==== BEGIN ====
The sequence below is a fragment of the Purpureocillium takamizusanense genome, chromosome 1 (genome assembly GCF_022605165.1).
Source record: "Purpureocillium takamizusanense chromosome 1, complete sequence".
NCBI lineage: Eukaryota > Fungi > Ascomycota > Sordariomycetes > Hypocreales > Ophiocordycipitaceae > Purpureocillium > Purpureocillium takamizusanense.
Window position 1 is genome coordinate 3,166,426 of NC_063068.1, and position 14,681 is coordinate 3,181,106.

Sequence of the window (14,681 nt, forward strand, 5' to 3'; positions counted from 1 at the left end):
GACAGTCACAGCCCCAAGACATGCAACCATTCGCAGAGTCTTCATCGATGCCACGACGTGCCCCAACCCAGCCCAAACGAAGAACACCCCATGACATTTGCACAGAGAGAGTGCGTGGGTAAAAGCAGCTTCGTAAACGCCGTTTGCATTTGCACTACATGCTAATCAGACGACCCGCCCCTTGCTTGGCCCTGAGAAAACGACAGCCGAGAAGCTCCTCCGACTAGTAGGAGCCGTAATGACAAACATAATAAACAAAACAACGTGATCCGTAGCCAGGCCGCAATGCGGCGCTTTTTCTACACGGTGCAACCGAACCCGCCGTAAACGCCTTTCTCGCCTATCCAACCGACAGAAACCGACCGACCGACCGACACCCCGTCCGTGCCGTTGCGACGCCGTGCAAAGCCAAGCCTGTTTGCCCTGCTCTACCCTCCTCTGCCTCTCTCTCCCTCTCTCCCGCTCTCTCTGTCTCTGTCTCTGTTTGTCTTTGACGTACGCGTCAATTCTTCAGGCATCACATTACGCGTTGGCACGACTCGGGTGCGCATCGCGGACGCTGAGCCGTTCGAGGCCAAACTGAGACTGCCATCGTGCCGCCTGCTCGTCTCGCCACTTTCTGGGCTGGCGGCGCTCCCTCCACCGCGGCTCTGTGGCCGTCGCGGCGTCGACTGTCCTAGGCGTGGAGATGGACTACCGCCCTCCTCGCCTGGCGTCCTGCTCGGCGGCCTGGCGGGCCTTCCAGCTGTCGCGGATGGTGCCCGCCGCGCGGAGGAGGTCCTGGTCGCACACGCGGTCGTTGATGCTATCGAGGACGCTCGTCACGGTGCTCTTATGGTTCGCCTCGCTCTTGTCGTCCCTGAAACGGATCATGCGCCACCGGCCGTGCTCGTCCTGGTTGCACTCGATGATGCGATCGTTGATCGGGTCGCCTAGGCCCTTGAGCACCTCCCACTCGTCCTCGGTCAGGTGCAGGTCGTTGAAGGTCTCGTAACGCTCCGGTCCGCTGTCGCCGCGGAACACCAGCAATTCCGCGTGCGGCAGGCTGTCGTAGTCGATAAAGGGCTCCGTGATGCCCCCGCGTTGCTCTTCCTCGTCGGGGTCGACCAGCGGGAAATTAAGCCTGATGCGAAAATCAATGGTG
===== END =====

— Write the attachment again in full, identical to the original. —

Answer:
The sequence below is a fragment of the Purpureocillium takamizusanense genome, chromosome 1 (genome assembly GCF_022605165.1).
Source record: "Purpureocillium takamizusanense chromosome 1, complete sequence".
NCBI lineage: Eukaryota > Fungi > Ascomycota > Sordariomycetes > Hypocreales > Ophiocordycipitaceae > Purpureocillium > Purpureocillium takamizusanense.
Window position 1 is genome coordinate 3,166,426 of NC_063068.1, and position 14,681 is coordinate 3,181,106.

Sequence of the window (14,681 nt, forward strand, 5' to 3'; positions counted from 1 at the left end):
GACAGTCACAGCCCCAAGACATGCAACCATTCGCAGAGTCTTCATCGATGCCACGACGTGCCCCAACCCAGCCCAAACGAAGAACACCCCATGACATTTGCACAGAGAGAGTGCGTGGGTAAAAGCAGCTTCGTAAACGCCGTTTGCATTTGCACTACATGCTAATCAGACGACCCGCCCCTTGCTTGGCCCTGAGAAAACGACAGCCGAGAAGCTCCTCCGACTAGTAGGAGCCGTAATGACAAACATAATAAACAAAACAACGTGATCCGTAGCCAGGCCGCAATGCGGCGCTTTTTCTACACGGTGCAACCGAACCCGCCGTAAACGCCTTTCTCGCCTATCCAACCGACAGAAACCGACCGACCGACCGACACCCCGTCCGTGCCGTTGCGACGCCGTGCAAAGCCAAGCCTGTTTGCCCTGCTCTACCCTCCTCTGCCTCTCTCTCCCTCTCTCCCGCTCTCTCTGTCTCTGTCTCTGTTTGTCTTTGACGTACGCGTCAATTCTTCAGGCATCACATTACGCGTTGGCACGACTCGGGTGCGCATCGCGGACGCTGAGCCGTTCGAGGCCAAACTGAGACTGCCATCGTGCCGCCTGCTCGTCTCGCCACTTTCTGGGCTGGCGGCGCTCCCTCCACCGCGGCTCTGTGGCCGTCGCGGCGTCGACTGTCCTAGGCGTGGAGATGGACTACCGCCCTCCTCGCCTGGCGTCCTGCTCGGCGGCCTGGCGGGCCTTCCAGCTGTCGCGGATGGTGCCCGCCGCGCGGAGGAGGTCCTGGTCGCACACGCGGTCGTTGATGCTATCGAGGACGCTCGTCACGGTGCTCTTATGGTTCGCCTCGCTCTTGTCGTCCCTGAAACGGATCATGCGCCACCGGCCGTGCTCGTCCTGGTTGCACTCGATGATGCGATCGTTGATCGGGTCGCCTAGGCCCTTGAGCACCTCCCACTCGTCCTCGGTCAGGTGCAGGTCGTTGAAGGTCTCGTAACGCTCCGGTCCGCTGTCGCCGCGGAACACCAGCAATTCCGCGTGCGGCAGGCTGTCGTAGTCGATAAAGGGCTCCGTGATGCCCCCGCGTTGCTCTTCCTCGTCGGGGTCGACCAGCGGGAAATTAAGCCTGATGCGAAAATCAATGGTG